|extending a grammar email@example.com (1996-03-12)|
|Re: extending a grammar firstname.lastname@example.org (1996-03-21)|
|Re: extending a grammar email@example.com (1996-03-25)|
|Re: extending a grammar firstname.lastname@example.org (1996-03-27)|
|Re: extending a grammar email@example.com (1996-03-27)|
|From:||firstname.lastname@example.org (A Johnstone)|
|Date:||25 Mar 1996 21:46:49 -0500|
|Organization:||Royal Holloway, Univ of London|
M.M. van der Laan (email@example.com) wrote:
: Programming languages are never be flexible enough to cover all
: programming tasks. Off course, libraries of functions cover most
: problems, but sometimes one just needs a better grammar.
An excellent note by our moderator: the problem with extensible
languages is that they become write-only. With most languages one can
at least parse a student's program whilst attempting to figure out
what they are trying to do. With an extensible language there is
almost nowhere to start.
There are languages that display this behaviour without needing to
define new chunks of BNF: macro expansion languages in particular have
a very simple syntax (from the point of view of parsing) but with a
little judicious indirection can be given the flavour of extensible
languages. TeX is the classic example: Don Knuth is very clever and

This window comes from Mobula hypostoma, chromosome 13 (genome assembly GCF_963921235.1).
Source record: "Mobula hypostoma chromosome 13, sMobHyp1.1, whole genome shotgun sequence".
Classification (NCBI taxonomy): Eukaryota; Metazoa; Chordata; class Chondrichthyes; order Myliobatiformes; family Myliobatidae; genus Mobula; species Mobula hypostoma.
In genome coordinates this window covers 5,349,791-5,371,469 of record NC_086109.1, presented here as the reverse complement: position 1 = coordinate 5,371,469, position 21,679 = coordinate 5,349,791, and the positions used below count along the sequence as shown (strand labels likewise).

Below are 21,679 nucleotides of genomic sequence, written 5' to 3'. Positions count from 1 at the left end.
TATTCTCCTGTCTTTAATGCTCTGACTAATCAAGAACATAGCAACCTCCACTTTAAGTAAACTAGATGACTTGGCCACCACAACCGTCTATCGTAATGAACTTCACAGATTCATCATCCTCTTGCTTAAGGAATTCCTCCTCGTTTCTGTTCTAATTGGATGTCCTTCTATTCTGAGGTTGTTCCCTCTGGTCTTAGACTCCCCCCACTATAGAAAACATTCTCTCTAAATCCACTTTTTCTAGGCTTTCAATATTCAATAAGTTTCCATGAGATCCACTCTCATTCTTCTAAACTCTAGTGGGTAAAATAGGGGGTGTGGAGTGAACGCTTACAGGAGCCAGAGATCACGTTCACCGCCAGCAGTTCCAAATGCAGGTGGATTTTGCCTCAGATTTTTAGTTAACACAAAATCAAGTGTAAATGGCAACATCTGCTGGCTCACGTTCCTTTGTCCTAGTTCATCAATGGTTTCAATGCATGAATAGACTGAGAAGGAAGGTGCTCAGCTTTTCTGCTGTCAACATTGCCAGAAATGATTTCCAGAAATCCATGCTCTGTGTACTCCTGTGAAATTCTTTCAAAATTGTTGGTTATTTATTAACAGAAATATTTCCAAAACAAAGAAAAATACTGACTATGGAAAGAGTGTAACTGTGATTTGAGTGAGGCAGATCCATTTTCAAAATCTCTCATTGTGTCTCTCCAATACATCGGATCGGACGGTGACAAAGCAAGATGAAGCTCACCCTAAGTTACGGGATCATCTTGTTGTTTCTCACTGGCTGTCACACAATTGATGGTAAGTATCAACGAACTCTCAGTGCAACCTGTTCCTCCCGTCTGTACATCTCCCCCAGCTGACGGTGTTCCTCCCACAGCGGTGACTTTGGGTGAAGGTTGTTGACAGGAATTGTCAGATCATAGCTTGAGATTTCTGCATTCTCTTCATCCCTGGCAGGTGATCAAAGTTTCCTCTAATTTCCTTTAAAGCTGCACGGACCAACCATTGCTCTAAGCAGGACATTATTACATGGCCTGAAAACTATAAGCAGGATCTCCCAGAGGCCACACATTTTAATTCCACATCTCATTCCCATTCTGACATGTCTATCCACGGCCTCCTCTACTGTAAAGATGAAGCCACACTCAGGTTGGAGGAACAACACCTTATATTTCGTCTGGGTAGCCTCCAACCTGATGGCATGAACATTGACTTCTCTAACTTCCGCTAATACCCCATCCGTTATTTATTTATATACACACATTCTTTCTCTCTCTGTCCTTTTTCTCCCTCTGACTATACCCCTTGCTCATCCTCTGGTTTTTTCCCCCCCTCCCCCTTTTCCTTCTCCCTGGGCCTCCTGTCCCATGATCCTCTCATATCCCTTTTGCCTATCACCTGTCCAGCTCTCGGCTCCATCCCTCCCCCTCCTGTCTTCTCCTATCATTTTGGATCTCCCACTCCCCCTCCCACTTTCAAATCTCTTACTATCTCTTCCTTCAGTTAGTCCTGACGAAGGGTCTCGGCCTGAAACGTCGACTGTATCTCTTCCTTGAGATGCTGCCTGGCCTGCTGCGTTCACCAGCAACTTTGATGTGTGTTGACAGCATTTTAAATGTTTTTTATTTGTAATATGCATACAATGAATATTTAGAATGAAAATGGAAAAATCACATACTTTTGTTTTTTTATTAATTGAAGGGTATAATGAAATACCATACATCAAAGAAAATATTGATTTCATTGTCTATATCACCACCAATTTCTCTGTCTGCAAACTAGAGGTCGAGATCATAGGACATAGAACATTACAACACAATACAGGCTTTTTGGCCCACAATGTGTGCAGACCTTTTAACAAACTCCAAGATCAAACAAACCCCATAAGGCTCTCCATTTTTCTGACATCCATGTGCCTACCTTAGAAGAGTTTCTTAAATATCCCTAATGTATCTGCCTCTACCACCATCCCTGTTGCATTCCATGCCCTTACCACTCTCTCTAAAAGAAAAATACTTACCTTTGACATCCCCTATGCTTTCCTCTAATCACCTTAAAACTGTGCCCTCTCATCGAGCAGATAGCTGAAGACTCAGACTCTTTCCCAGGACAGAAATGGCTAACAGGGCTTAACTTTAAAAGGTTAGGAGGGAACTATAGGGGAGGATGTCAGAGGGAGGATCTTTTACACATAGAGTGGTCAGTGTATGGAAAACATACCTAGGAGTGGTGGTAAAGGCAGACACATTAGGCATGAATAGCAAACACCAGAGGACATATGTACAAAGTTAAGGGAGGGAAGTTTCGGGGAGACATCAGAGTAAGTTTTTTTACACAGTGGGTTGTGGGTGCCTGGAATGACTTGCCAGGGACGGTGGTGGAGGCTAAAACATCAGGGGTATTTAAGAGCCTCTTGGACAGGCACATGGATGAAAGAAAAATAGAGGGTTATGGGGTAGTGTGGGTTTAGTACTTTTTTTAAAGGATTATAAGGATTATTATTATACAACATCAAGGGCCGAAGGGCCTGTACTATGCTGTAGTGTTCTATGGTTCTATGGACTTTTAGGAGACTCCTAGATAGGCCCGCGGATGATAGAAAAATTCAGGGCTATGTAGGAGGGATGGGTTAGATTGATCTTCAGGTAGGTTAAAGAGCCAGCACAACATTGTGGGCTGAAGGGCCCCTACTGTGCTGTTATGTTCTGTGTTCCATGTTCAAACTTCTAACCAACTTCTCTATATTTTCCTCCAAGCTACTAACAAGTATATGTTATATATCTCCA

can write good programs in TeX. As for the rest of us poor devils
though, most TeX code is nearly incomprehensible because of the amount
of chasing down definitions in terms of other definitions in terms of ...
This comes from the heart: I wrote a book about LaTeX and how to
customise it by modifying style files and so on. I can program in
maybe ten high level languages and more assembly languages than you
can shake a stick at, but every time I encounter a new problem with
TeX its like starting over as a complete newbie!
PS from my limited experience of it, Forth looks to have a very similar
Dr Adrian Johnstone, Dean of the Science Faculty, Dept of Computer Science,
Royal Holloway, University of London, Egham, Surrey, TW20 0EX, England.
Email: firstname.lastname@example.org Tel: +44 (0)1784 443425 Fax: +44 (0)1784 443420
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